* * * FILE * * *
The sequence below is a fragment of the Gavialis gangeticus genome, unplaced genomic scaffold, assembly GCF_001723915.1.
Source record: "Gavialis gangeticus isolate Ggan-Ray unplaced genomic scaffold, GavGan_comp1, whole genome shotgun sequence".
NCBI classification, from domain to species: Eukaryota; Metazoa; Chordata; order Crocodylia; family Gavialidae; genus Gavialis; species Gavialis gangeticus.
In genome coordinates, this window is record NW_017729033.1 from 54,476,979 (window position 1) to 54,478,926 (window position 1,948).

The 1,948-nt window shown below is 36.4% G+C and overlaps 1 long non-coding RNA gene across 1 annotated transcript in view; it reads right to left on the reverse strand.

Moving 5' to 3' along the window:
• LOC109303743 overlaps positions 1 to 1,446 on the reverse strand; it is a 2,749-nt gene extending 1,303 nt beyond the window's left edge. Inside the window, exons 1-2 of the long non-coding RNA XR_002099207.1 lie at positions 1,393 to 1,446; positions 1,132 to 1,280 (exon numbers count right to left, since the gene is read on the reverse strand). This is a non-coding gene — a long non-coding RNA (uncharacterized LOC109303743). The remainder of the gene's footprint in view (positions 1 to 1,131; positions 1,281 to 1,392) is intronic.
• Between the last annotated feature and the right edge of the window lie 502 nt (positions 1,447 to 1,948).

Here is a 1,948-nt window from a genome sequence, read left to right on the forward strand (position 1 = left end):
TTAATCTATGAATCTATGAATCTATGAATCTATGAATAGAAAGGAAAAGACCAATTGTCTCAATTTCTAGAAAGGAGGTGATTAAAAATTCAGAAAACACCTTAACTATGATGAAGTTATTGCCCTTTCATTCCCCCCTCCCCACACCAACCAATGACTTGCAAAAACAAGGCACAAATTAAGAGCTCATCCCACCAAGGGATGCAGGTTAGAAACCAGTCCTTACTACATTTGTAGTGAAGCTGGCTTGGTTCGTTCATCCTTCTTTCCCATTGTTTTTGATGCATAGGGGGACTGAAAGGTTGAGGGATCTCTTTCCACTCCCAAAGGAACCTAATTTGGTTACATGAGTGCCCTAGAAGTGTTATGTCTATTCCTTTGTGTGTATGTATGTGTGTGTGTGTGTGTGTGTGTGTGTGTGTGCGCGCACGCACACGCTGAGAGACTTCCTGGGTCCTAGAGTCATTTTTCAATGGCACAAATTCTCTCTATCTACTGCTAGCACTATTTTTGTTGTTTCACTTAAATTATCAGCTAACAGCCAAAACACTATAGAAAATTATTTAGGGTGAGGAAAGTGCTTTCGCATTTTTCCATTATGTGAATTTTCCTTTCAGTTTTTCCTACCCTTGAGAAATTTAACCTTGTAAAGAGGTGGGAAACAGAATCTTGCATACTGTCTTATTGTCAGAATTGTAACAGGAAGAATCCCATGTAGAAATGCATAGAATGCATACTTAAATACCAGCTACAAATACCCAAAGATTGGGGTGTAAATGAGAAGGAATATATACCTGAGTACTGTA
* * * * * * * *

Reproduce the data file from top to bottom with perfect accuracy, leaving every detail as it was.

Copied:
The sequence below is a fragment of the Gavialis gangeticus genome, unplaced genomic scaffold, assembly GCF_001723915.1.
Source record: "Gavialis gangeticus isolate Ggan-Ray unplaced genomic scaffold, GavGan_comp1, whole genome shotgun sequence".
NCBI classification, from domain to species: Eukaryota; Metazoa; Chordata; order Crocodylia; family Gavialidae; genus Gavialis; species Gavialis gangeticus.
In genome coordinates, this window is record NW_017729033.1 from 54,476,979 (window position 1) to 54,478,926 (window position 1,948).

The 1,948-nt window shown below is 36.4% G+C and overlaps 1 long non-coding RNA gene across 1 annotated transcript in view; it reads right to left on the reverse strand.

Moving 5' to 3' along the window:
• LOC109303743 overlaps positions 1 to 1,446 on the reverse strand; it is a 2,749-nt gene extending 1,303 nt beyond the window's left edge. Inside the window, exons 1-2 of the long non-coding RNA XR_002099207.1 lie at positions 1,393 to 1,446; positions 1,132 to 1,280 (exon numbers count right to left, since the gene is read on the reverse strand). This is a non-coding gene — a long non-coding RNA (uncharacterized LOC109303743). The remainder of the gene's footprint in view (positions 1 to 1,131; positions 1,281 to 1,392) is intronic.
• Between the last annotated feature and the right edge of the window lie 502 nt (positions 1,447 to 1,948).

Here is a 1,948-nt window from a genome sequence, read left to right on the forward strand (position 1 = left end):
TTAATCTATGAATCTATGAATCTATGAATCTATGAATAGAAAGGAAAAGACCAATTGTCTCAATTTCTAGAAAGGAGGTGATTAAAAATTCAGAAAACACCTTAACTATGATGAAGTTATTGCCCTTTCATTCCCCCCTCCCCACACCAACCAATGACTTGCAAAAACAAGGCACAAATTAAGAGCTCATCCCACCAAGGGATGCAGGTTAGAAACCAGTCCTTACTACATTTGTAGTGAAGCTGGCTTGGTTCGTTCATCCTTCTTTCCCATTGTTTTTGATGCATAGGGGGACTGAAAGGTTGAGGGATCTCTTTCCACTCCCAAAGGAACCTAATTTGGTTACATGAGTGCCCTAGAAGTGTTATGTCTATTCCTTTGTGTGTATGTATGTGTGTGTGTGTGTGTGTGTGTGTGTGTGTGCGCGCACGCACACGCTGAGAGACTTCCTGGGTCCTAGAGTCATTTTTCAATGGCACAAATTCTCTCTATCTACTGCTAGCACTATTTTTGTTGTTTCACTTAAATTATCAGCTAACAGCCAAAACACTATAGAAAATTATTTAGGGTGAGGAAAGTGCTTTCGCATTTTTCCATTATGTGAATTTTCCTTTCAGTTTTTCCTACCCTTGAGAAATTTAACCTTGTAAAGAGGTGGGAAACAGAATCTTGCATACTGTCTTATTGTCAGAATTGTAACAGGAAGAATCCCATGTAGAAATGCATAGAATGCATACTTAAATACCAGCTACAAATACCCAAAGATTGGGGTGTAAATGAGAAGGAATATATACCTGAGTACTGTA